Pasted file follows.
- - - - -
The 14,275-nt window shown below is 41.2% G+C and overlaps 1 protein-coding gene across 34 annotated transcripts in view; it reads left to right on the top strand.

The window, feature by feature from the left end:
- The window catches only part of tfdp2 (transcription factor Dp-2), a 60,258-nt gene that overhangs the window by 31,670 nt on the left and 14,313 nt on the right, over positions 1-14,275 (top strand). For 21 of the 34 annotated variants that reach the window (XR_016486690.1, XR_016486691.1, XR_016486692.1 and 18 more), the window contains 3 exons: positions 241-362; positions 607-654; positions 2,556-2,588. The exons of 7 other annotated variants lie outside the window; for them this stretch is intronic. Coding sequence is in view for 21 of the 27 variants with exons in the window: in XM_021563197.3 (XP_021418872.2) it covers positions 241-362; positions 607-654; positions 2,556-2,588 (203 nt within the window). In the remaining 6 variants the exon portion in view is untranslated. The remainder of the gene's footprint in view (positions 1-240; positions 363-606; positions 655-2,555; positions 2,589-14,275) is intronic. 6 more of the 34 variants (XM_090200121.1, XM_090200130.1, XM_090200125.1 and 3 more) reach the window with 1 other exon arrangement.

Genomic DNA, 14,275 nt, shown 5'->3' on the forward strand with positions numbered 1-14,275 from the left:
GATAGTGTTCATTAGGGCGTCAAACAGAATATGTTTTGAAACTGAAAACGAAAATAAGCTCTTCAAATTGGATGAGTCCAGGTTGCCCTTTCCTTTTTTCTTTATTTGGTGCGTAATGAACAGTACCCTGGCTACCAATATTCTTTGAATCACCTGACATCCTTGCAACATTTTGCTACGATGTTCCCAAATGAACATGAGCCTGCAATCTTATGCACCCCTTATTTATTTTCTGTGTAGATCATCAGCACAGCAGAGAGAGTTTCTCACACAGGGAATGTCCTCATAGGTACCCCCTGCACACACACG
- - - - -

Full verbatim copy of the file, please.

The 14,275-nt window shown below is 41.2% G+C and overlaps 1 protein-coding gene across 34 annotated transcripts in view; it reads left to right on the top strand.

The window, feature by feature from the left end:
- The window catches only part of tfdp2 (transcription factor Dp-2), a 60,258-nt gene that overhangs the window by 31,670 nt on the left and 14,313 nt on the right, over positions 1-14,275 (top strand). For 21 of the 34 annotated variants that reach the window (XR_016486690.1, XR_016486691.1, XR_016486692.1 and 18 more), the window contains 3 exons: positions 241-362; positions 607-654; positions 2,556-2,588. The exons of 7 other annotated variants lie outside the window; for them this stretch is intronic. Coding sequence is in view for 21 of the 27 variants with exons in the window: in XM_021563197.3 (XP_021418872.2) it covers positions 241-362; positions 607-654; positions 2,556-2,588 (203 nt within the window). In the remaining 6 variants the exon portion in view is untranslated. The remainder of the gene's footprint in view (positions 1-240; positions 363-606; positions 655-2,555; positions 2,589-14,275) is intronic. 6 more of the 34 variants (XM_090200121.1, XM_090200130.1, XM_090200125.1 and 3 more) reach the window with 1 other exon arrangement.

Genomic DNA, 14,275 nt, shown 5'->3' on the forward strand with positions numbered 1-14,275 from the left:
GATAGTGTTCATTAGGGCGTCAAACAGAATATGTTTTGAAACTGAAAACGAAAATAAGCTCTTCAAATTGGATGAGTCCAGGTTGCCCTTTCCTTTTTTCTTTATTTGGTGCGTAATGAACAGTACCCTGGCTACCAATATTCTTTGAATCACCTGACATCCTTGCAACATTTTGCTACGATGTTCCCAAATGAACATGAGCCTGCAATCTTATGCACCCCTTATTTATTTTCTGTGTAGATCATCAGCACAGCAGAGAGAGTTTCTCACACAGGGAATGTCCTCATAGGTACCCCCTGCACACACACG